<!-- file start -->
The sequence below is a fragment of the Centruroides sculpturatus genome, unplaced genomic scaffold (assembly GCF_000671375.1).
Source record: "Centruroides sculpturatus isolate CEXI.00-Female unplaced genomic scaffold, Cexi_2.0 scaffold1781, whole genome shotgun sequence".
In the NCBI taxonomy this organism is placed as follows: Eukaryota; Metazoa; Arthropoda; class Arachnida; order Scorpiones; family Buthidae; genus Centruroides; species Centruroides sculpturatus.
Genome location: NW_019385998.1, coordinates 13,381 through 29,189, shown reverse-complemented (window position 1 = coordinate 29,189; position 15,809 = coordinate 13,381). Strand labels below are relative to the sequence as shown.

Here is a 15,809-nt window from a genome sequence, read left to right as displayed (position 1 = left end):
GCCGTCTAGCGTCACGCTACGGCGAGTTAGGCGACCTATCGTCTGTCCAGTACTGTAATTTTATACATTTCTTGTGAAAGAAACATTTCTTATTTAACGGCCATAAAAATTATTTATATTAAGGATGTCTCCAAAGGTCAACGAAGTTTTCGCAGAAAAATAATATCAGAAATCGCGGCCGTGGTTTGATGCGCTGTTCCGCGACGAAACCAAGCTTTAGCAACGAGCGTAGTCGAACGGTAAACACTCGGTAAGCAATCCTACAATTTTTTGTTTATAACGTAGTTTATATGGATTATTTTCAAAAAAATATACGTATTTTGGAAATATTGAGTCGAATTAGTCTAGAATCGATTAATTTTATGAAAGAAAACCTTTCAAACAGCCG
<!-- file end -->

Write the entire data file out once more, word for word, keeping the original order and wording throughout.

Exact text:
The sequence below is a fragment of the Centruroides sculpturatus genome, unplaced genomic scaffold (assembly GCF_000671375.1).
Source record: "Centruroides sculpturatus isolate CEXI.00-Female unplaced genomic scaffold, Cexi_2.0 scaffold1781, whole genome shotgun sequence".
In the NCBI taxonomy this organism is placed as follows: Eukaryota; Metazoa; Arthropoda; class Arachnida; order Scorpiones; family Buthidae; genus Centruroides; species Centruroides sculpturatus.
Genome location: NW_019385998.1, coordinates 13,381 through 29,189, shown reverse-complemented (window position 1 = coordinate 29,189; position 15,809 = coordinate 13,381). Strand labels below are relative to the sequence as shown.

Here is a 15,809-nt window from a genome sequence, read left to right as displayed (position 1 = left end):
GCCGTCTAGCGTCACGCTACGGCGAGTTAGGCGACCTATCGTCTGTCCAGTACTGTAATTTTATACATTTCTTGTGAAAGAAACATTTCTTATTTAACGGCCATAAAAATTATTTATATTAAGGATGTCTCCAAAGGTCAACGAAGTTTTCGCAGAAAAATAATATCAGAAATCGCGGCCGTGGTTTGATGCGCTGTTCCGCGACGAAACCAAGCTTTAGCAACGAGCGTAGTCGAACGGTAAACACTCGGTAAGCAATCCTACAATTTTTTGTTTATAACGTAGTTTATATGGATTATTTTCAAAAAAATATACGTATTTTGGAAATATTGAGTCGAATTAGTCTAGAATCGATTAATTTTATGAAAGAAAACCTTTCAAACAGCCG